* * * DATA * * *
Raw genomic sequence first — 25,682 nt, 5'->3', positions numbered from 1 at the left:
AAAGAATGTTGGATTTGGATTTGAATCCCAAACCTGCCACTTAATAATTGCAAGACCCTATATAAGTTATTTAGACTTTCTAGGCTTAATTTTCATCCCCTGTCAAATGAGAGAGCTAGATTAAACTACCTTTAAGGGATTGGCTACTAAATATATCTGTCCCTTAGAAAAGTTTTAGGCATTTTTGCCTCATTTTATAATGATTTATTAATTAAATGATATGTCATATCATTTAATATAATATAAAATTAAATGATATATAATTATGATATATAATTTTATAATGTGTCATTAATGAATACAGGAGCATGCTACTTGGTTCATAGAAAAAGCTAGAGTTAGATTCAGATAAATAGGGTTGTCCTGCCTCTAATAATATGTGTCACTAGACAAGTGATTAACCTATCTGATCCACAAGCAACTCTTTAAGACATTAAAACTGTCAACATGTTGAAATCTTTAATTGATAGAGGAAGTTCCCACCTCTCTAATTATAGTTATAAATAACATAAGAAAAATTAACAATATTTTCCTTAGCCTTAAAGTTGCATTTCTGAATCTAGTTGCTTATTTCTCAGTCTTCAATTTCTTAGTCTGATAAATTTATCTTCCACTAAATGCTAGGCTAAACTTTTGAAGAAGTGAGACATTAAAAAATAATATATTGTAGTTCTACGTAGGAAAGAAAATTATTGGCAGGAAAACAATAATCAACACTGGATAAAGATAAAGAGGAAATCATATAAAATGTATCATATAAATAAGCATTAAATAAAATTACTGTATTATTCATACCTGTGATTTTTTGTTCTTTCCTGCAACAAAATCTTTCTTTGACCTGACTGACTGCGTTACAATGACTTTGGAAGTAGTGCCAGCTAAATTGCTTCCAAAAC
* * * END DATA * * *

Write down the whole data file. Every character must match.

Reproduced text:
Raw genomic sequence first — 25,682 nt, 5'->3', positions numbered from 1 at the left:
AAAGAATGTTGGATTTGGATTTGAATCCCAAACCTGCCACTTAATAATTGCAAGACCCTATATAAGTTATTTAGACTTTCTAGGCTTAATTTTCATCCCCTGTCAAATGAGAGAGCTAGATTAAACTACCTTTAAGGGATTGGCTACTAAATATATCTGTCCCTTAGAAAAGTTTTAGGCATTTTTGCCTCATTTTATAATGATTTATTAATTAAATGATATGTCATATCATTTAATATAATATAAAATTAAATGATATATAATTATGATATATAATTTTATAATGTGTCATTAATGAATACAGGAGCATGCTACTTGGTTCATAGAAAAAGCTAGAGTTAGATTCAGATAAATAGGGTTGTCCTGCCTCTAATAATATGTGTCACTAGACAAGTGATTAACCTATCTGATCCACAAGCAACTCTTTAAGACATTAAAACTGTCAACATGTTGAAATCTTTAATTGATAGAGGAAGTTCCCACCTCTCTAATTATAGTTATAAATAACATAAGAAAAATTAACAATATTTTCCTTAGCCTTAAAGTTGCATTTCTGAATCTAGTTGCTTATTTCTCAGTCTTCAATTTCTTAGTCTGATAAATTTATCTTCCACTAAATGCTAGGCTAAACTTTTGAAGAAGTGAGACATTAAAAAATAATATATTGTAGTTCTACGTAGGAAAGAAAATTATTGGCAGGAAAACAATAATCAACACTGGATAAAGATAAAGAGGAAATCATATAAAATGTATCATATAAATAAGCATTAAATAAAATTACTGTATTATTCATACCTGTGATTTTTTGTTCTTTCCTGCAACAAAATCTTTCTTTGACCTGACTGACTGCGTTACAATGACTTTGGAAGTAGTGCCAGCTAAATTGCTTCCAAAAC